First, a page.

Onward to Toulouse.

This may be becoming a habit – same armchair, another perfect warm sunny day, another selle of lamb, this time with a bottle of Buzet, and another round, this time the final, of the French presidential election. On May 7th we were comfortably moored up in the little Halte Nautique cum Locaboat base at Negra (PK 33) connected to water and electric but finding the office unmanned.

Halte Nautique at Negra.

Since May 1st, we had not travelled far – some 10 km and 3 locks from Renneville (PK 42) following the A61 Autoroute. On Labour Day the locks had been closed (1st Jan, 1st May, 11th Nov and 25th Dec on the Midi) and so, in view of our ‘getting desperate’ food shortage, we decided to cycle the 2 km, between rain showers, in to Villefranche de Lauragais. We thought that there was a sporting chance that one of, either the Spar, Super U, or Aldi supermarkets might be open at least in the morning but not even the McDonald’s showed any sign of life. However, there was a butcher/deli in the town centre open and we joined the ever long queue to stock up on duck aiguillettes and pork chops and for good measure stopped off at a bakery opposite for some Turkish sweet treats for tea.

The quay at Renneville and trip boat Surcouf.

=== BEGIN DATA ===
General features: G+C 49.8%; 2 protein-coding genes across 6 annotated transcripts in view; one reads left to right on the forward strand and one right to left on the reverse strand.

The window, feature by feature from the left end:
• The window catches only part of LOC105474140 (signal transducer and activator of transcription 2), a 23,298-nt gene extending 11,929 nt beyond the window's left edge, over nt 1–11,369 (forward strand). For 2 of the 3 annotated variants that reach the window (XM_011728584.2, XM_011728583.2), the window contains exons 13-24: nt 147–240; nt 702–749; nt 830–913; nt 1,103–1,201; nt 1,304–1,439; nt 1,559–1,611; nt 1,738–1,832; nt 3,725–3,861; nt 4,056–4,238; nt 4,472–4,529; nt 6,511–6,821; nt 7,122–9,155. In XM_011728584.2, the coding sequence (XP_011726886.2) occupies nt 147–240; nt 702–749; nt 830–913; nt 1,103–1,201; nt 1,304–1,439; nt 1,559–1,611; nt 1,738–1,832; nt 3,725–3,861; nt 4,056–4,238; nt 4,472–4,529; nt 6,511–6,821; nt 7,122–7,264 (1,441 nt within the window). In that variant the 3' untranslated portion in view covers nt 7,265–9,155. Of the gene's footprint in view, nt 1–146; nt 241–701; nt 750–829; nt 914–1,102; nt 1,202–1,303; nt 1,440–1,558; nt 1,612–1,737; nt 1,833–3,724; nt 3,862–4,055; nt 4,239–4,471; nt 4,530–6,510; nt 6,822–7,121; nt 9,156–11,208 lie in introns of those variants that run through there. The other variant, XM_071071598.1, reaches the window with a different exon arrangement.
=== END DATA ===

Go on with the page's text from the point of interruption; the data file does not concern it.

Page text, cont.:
The following day we moved on to Gardouch (PK 39), mooring up to trees on the S bend before the permanent moorings and the town quay (on four previous visits we had never found a space on the quay but this time it was empty for most of our stay), and liked it so much that we stayed for five nights. We had good TV reception, OK mobile internet, bright sunny spells, heavy rain, and gale force winds during our stay but none of this stopped some charming nightingales from serenading us, night and day.

5 nights wild mooring with nightingales in Gardouch.

We had not previously visited Gardouch village and cycled in for a look-see. There are a pizzeria and two bakeries – the church was closed but I was intrigued to notice that the War Memorial was commemorating those killed in Indochina 1945-1954 and in North Africa 1952-1962 – and we came away with only a bag of ten ‘chouquettes’ (delicious little sweet choux pastry puffs).

Memorial in Gardouch.